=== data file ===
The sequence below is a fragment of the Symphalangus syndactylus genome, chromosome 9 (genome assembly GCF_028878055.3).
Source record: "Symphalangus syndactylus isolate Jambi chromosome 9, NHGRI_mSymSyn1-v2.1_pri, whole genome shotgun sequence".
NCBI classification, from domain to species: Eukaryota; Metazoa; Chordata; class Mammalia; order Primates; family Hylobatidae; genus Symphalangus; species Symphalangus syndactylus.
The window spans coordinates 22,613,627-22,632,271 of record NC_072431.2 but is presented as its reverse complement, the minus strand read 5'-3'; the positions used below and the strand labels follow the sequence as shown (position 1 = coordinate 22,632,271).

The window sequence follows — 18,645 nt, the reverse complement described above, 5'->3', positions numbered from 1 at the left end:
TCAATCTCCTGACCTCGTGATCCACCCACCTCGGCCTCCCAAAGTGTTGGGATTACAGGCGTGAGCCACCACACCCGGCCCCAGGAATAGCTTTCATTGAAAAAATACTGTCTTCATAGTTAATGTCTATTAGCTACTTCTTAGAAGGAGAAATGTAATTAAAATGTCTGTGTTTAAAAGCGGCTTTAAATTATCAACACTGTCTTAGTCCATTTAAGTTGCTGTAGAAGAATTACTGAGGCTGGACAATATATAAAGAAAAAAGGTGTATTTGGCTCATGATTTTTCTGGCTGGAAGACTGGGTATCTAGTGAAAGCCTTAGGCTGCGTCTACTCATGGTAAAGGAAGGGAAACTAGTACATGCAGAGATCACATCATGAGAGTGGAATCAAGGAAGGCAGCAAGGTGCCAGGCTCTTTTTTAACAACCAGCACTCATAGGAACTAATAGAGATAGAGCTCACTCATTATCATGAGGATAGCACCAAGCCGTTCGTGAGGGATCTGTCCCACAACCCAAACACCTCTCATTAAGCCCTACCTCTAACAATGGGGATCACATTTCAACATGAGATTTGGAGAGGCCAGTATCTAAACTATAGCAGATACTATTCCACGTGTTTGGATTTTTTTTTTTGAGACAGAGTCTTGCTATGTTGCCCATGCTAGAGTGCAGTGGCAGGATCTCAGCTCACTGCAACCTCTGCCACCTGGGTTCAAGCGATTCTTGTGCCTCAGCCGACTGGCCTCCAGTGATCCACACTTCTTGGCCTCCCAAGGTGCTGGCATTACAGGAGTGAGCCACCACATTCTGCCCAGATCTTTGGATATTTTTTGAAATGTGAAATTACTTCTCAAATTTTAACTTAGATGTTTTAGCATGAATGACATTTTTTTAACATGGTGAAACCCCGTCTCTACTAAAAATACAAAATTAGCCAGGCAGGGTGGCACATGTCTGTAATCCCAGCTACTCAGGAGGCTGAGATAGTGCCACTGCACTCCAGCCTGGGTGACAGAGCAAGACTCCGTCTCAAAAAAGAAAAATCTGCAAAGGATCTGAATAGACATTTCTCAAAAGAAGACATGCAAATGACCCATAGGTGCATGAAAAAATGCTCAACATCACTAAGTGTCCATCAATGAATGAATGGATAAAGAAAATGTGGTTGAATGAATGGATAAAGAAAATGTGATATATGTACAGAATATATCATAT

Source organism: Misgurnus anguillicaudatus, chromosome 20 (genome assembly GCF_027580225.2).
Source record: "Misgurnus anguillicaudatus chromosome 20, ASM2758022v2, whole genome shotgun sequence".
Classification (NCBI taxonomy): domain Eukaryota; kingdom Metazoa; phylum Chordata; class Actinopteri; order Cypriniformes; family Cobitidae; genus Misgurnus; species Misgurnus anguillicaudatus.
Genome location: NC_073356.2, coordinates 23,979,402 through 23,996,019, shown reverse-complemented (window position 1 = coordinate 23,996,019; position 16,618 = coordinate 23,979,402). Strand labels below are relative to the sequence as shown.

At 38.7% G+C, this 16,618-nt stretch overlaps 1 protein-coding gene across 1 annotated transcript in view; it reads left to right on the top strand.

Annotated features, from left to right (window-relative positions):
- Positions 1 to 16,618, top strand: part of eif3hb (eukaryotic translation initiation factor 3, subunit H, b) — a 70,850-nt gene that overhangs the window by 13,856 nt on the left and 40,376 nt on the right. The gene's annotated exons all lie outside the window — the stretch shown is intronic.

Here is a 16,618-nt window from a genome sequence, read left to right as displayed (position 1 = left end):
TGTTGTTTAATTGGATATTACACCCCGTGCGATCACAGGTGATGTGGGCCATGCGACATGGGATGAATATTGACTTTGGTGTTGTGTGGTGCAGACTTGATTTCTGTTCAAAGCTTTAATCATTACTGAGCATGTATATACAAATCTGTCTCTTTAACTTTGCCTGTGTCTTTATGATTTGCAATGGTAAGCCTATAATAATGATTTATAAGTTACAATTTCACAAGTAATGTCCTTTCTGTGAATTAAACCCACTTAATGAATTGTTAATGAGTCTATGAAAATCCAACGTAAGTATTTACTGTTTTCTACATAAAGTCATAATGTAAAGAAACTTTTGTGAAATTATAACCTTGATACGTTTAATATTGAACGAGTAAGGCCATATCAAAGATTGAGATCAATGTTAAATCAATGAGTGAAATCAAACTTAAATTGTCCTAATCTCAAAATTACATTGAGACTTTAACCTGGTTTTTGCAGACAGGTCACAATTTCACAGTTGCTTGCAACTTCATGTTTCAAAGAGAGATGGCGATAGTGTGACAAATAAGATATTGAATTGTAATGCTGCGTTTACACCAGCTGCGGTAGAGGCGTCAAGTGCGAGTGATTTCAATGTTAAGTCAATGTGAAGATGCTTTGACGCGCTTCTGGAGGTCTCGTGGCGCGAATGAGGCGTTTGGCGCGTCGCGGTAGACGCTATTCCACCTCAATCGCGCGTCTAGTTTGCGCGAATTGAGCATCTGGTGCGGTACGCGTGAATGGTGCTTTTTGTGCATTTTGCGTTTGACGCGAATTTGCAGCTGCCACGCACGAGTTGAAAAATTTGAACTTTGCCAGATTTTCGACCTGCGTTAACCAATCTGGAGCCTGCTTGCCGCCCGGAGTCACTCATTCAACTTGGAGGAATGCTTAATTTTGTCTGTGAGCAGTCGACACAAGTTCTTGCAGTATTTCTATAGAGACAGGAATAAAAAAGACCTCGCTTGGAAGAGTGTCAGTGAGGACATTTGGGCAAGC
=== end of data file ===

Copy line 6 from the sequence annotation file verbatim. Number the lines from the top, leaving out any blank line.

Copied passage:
TCAATCTCCTGACCTCGTGATCCACCCACCTCGGCCTCCCAAAGTGTTGGGATTACAGGCGTGAGCCACCACACCCGGCCCCAGGAATAGCTTTCATTGAAAAAATACTGTCTTCATAGTTAATGTCTATTAGCTACTTCTTAGAAGGAGAAATGTAATTAAAATGTCTGTGTTTAAAAGCGGCTTTAAATTATCAACACTGTCTTAGTCCATTTAAGTTGCTGTAGAAGAATTACTGAGGCTGGACAATATATAAAGAAAAAAGGTGTATTTGGCTCATGATTTTTCTGGCTGGAAGACTGGGTATCTAGTGAAAGCCTTAGGCTGCGTCTACTCATGGTAAAGGAAGGGAAACTAGTACATGCAGAGATCACATCATGAGAGTGGAATCAAGGAAGGCAGCAAGGTGCCAGGCTCTTTTTTAACAACCAGCACTCATAGGAACTAATAGAGATAGAGCTCACTCATTATCATGAGGATAGCACCAAGCCGTTCGTGAGGGATCTGTCCCACAACCCAAACACCTCTCATTAAGCCCTACCTCTAACAATGGGGATCACATTTCAACATGAGATTTGGAGAGGCCAGTATCTAAACTATAGCAGATACTATTCCACGTGTTTGGATTTTTTTTTTTGAGACAGAGTCTTGCTATGTTGCCCATGCTAGAGTGCAGTGGCAGGATCTCAGCTCACTGCAACCTCTGCCACCTGGGTTCAAGCGATTCTTGTGCCTCAGCCGACTGGCCTCCAGTGATCCACACTTCTTGGCCTCCCAAGGTGCTGGCATTACAGGAGTGAGCCACCACATTCTGCCCAGATCTTTGGATATTTTTTGAAATGTGAAATTACTTCTCAAATTTTAACTTAGATGTTTTAGCATGAATGACATTTTTTTAACATGGTGAAACCCCGTCTCTACTAAAAATACAAAATTAGCCAGGCAGGGTGGCACATGTCTGTAATCCCAGCTACTCAGGAGGCTGAGATAGTGCCACTGCACTCCAGCCTGGGTGACAGAGCAAGACTCCGTCTCAAAAAAGAAAAATCTGCAAAGGATCTGAATAGACATTTCTCAAAAGAAGACATGCAAATGACCCATAGGTGCATGAAAAAATGCTCAACATCACTAAGTGTCCATCAATGAATGAATGGATAAAGAAAATGTGGTTGAATGAATGGATAAAGAAAATGTGATATATGTACAGAATATATCATAT